Valdus Adamkus, president of Lithuania, had an interview with the Financial Times today. Since the invasion of Georgia and the gas war with Ukraine, the Baltics have become an area of grave concern, where some feel as though they are next on the list for an attack of some sort from Moscow. Depending on how one wishes to interpret the motives, the invasion of Georgia was a “humanitarian intervention” and the supply cut off a “purely commercial dispute.” But for other EU countries sharing a border with Russia, there seems to be a greater focus on the practical outcomes of these events – that both governments of Tbilisi and Kiev are on the verge of being toppled (in the case of Ukraine, collapse seems imminent given the financial crisis). As such, we should be paying very close attention to how the Baltic states handle relations with Russia in coming months, and hope that the rest of the EU does as well (though there are few reasons for optimism on this front).
Mr Adamkus was speaking on the eve of a security conference in Lithuania attended by officials from the US and EU states. His views reflect criticism of Russia that is often aired in the EU but seldom voiced so strongly for fear of offending Moscow. Now ending his second presidential term, he is a popular leader who spent much of his life in exile in the US, where he served as a senior government official before returning to his native country in the 1990s.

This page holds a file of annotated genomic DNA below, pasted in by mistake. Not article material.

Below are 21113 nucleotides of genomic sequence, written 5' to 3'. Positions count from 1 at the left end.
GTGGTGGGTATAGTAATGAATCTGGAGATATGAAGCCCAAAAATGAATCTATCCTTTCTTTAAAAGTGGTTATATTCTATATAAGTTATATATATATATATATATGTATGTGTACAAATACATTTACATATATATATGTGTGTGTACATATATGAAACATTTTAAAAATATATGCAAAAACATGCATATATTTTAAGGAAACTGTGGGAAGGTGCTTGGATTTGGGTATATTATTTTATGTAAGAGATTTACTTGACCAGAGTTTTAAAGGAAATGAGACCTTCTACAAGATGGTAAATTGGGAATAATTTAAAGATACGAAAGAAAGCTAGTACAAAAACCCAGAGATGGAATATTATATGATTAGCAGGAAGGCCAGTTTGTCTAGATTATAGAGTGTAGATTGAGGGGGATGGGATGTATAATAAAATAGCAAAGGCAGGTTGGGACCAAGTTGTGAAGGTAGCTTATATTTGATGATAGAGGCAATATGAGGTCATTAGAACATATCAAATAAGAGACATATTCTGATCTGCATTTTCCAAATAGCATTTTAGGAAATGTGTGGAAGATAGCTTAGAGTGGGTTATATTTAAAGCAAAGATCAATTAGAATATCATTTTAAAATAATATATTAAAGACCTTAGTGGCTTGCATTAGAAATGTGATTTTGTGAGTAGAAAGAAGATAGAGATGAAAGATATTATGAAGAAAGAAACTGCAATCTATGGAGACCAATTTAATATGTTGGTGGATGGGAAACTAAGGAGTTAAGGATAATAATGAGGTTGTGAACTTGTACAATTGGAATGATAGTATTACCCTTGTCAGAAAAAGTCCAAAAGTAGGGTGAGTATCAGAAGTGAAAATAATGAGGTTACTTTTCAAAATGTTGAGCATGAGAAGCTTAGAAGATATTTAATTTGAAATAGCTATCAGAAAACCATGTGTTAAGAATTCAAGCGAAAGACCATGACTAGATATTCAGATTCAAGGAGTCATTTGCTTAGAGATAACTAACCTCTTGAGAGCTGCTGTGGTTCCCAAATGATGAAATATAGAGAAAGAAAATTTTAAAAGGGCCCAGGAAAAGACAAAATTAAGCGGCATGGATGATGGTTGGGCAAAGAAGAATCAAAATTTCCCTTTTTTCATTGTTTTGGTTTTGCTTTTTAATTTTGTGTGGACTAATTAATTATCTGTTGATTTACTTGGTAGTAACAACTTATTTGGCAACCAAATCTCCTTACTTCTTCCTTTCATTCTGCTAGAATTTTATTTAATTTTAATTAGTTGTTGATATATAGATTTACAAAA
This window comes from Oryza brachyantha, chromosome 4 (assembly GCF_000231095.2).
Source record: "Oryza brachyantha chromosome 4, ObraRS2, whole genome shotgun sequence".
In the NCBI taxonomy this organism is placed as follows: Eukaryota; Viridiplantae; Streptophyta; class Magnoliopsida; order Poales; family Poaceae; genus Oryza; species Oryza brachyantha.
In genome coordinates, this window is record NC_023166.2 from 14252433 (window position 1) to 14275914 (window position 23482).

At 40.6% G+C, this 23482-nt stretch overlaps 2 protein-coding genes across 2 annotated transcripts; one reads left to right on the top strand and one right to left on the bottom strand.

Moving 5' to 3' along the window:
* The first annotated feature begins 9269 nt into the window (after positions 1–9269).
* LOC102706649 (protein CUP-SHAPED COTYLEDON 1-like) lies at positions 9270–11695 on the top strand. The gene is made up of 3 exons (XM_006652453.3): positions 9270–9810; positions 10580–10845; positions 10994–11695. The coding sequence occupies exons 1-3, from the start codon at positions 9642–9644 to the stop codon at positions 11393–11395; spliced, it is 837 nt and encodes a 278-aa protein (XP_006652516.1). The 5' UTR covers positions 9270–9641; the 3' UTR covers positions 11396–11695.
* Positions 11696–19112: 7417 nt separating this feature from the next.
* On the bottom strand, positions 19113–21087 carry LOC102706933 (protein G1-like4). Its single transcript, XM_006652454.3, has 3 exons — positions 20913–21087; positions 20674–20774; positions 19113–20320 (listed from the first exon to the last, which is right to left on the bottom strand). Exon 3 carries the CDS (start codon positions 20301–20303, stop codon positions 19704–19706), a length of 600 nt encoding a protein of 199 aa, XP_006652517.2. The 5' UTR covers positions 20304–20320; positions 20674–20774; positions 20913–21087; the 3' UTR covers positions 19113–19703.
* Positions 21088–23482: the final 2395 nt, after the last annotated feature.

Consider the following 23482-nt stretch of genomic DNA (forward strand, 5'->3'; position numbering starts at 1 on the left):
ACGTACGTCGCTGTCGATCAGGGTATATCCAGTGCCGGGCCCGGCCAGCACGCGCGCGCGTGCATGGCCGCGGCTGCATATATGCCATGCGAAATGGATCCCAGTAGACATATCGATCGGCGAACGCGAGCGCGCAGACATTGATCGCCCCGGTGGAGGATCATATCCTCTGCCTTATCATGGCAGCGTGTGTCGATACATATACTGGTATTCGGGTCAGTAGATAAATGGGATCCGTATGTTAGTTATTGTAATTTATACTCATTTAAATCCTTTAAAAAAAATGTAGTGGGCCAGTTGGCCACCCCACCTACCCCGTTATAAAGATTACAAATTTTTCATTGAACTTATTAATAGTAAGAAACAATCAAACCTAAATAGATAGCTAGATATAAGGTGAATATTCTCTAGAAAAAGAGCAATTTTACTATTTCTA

The presidentrejected suggestions that Nato enlargement should be postponed for along time because of Ukraine’s internal political divisions and theconflict in Georgia last summer. Nato agreed both countries could befuture members but rejected their bids for membership action plans -pre-accession agreements – for fear of annoying Russia.
MrAdamkus said Nato’s expansion was a better way of developing “peacefulco-existence in Europe” than the alternative offered by Russia, whichwas extending its plans to “dominate” the region. “I believe thatsuperpowers should not exist in the present world [in this region]. Ibelieve that if we are concerned about the future [we should focus on]cooperation not domination.”
Mr Adamkus acknowledged that theevents of the last year had made the people of the Baltic states feelmore vulnerable to Russian pressure. But he rejected suggestions thatNato should respond by establishing a Baltic base. The current policyof military air patrols was sufficient, he said.